Charlotte Mayor Pat McCrory was a strong advocate in favor of the package of spending proposals at the Decade of Progress kick-off. He said, “We need to continue to prepare this community, this city and this region for the future. For the first time in twelve years since I have been in public service, we finally have a plan in place where we are looking for the long term, putting everything together and saying these are the capital projects that are going expand our quality of life for the future. That is called leadership and vision.”
Others speaking in favor of the bundled projects referendum included Bank of America’s Hugh McColl, Reverend Claude Alexander, pastor of University Park Baptist Church, and Judy Allison, senior vice president of First Union Bank. McColl emphasized the continuum of community service and commitment Charlotte has long enjoyed saying, “In adopting this vision and passing this referendum, we’ll keep faith to the vision of those who have committed their lives to this city in the past. Together, we will build on their vision for our children and the future.”
Reverend Alexander, also a co-chair of the Decade of Progress Committee, clarified the question of funding for the projects. “First, let me tell you how they will not be paid for...no new property taxes. Funding will be generated through taxes on hotel/motel rooms and car rentals in Charlotte only, as well as from rent and use of the new arena and a user fee on tickets sold to events in city-owned facilities.” He concluded, “The June 5th referendum presents an opportunity for us to make Charlotte an even better place to live and grow with our families.”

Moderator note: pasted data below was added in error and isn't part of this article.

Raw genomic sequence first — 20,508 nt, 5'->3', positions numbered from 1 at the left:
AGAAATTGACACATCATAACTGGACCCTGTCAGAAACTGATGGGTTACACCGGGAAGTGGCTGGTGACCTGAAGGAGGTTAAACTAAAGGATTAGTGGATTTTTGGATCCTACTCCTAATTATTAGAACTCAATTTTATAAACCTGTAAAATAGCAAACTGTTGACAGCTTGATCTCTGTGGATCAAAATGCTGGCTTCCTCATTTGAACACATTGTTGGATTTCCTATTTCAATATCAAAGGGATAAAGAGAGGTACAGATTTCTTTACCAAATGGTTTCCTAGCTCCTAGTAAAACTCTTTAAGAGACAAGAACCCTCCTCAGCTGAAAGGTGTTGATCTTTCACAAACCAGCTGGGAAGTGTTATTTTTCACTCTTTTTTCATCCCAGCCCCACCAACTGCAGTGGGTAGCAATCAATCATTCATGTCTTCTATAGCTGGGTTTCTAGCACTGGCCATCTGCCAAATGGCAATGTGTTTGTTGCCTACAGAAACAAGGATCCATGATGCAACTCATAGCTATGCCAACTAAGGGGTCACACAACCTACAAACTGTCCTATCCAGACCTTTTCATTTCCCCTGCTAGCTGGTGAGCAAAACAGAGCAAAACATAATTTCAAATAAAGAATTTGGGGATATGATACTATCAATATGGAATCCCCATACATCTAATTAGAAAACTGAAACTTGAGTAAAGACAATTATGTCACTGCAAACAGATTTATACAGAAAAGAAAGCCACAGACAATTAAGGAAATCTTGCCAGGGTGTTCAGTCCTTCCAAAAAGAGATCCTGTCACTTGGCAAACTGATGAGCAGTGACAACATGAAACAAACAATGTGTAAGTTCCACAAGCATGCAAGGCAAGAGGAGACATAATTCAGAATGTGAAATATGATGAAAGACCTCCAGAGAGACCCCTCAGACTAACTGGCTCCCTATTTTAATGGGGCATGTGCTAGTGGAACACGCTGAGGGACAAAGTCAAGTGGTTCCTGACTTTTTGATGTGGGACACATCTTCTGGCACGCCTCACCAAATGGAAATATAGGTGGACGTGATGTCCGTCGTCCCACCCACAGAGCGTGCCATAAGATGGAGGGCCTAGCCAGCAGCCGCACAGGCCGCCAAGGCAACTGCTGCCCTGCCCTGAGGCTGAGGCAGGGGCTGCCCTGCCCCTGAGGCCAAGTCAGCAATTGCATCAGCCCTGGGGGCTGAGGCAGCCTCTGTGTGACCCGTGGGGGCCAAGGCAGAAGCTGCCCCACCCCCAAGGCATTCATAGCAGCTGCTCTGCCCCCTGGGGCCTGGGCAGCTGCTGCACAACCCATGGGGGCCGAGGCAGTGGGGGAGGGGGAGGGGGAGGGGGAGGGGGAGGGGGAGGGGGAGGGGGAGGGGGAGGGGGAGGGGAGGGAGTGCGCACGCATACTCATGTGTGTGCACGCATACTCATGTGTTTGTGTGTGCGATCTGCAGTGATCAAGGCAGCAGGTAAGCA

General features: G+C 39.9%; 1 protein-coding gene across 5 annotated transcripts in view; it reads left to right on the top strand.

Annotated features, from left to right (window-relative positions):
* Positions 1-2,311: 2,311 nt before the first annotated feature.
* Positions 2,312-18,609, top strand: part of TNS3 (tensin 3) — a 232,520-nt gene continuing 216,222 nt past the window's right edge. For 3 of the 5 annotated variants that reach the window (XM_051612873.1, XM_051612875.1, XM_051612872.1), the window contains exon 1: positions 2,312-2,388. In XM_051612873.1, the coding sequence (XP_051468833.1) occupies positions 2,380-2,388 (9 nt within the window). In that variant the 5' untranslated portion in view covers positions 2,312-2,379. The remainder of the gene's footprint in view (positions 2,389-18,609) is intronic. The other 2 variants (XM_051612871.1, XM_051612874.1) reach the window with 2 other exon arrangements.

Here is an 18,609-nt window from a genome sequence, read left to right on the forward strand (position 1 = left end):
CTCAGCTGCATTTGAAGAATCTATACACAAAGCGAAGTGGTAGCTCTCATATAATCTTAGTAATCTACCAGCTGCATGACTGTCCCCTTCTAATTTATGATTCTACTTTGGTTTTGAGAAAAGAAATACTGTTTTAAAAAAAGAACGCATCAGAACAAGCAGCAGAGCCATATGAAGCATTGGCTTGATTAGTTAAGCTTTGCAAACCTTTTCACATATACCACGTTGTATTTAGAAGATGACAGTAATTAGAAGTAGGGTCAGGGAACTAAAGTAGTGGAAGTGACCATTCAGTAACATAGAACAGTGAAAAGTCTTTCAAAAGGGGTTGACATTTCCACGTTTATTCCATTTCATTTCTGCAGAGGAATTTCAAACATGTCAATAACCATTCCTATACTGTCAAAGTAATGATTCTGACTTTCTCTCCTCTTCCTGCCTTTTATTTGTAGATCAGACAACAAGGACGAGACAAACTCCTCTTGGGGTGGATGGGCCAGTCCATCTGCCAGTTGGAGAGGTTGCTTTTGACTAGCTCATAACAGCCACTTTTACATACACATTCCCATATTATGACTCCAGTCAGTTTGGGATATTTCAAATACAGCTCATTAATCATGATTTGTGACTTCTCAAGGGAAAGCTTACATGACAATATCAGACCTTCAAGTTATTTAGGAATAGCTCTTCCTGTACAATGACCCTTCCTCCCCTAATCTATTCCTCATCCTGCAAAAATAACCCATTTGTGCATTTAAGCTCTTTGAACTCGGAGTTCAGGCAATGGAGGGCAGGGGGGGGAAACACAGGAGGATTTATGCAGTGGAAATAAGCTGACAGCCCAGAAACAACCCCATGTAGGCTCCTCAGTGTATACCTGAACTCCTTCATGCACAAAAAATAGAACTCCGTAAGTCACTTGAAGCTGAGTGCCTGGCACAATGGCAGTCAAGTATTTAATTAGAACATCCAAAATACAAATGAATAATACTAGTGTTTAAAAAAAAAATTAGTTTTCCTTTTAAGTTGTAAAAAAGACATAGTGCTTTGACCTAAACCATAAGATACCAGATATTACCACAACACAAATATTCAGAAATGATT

Judy Allison, the other co-chair of the Decade of Progress Committee, began by chiding Hugh McColl about the competition between Bank of America and First Union, but then said, “When it comes to our community, there is no competition. We are all in this together.” She then pointed out, “This is really a defining moment for our city. This referendum is about opportunity.
At First Union, I see a lot of young faces, talented young people who have come to Charlotte and relocated here because they believe it is the place to be. They want to make their homes here and build for their future here. They see Charlotte as a place of opportunity. Yet, I’ve heard stories recently about losing recruits to places like Cleveland and Pittsburgh that we have never lost to before.
Those cities have made decisions to reinvest in their downtowns and create new cultural and sports districts. An uptown arena for Charlotte will provide millions of new dollars for Charlotte area businesses and restaurants and new exposure to cultural and arts destinations.”
Speaking about a recent experience, she went on to say, “I spoke to a group of people who had many questions and misconceptions about this referendum. But once those questions had been answered, that the numbers work here and this makes financial sense for our city — and once they learned that this does not involve property tax increases, and that this is part of a long term strategy for Charlotte’s economic gain, and that this will have positive effects for years to come for our children and our families — they understood its value.”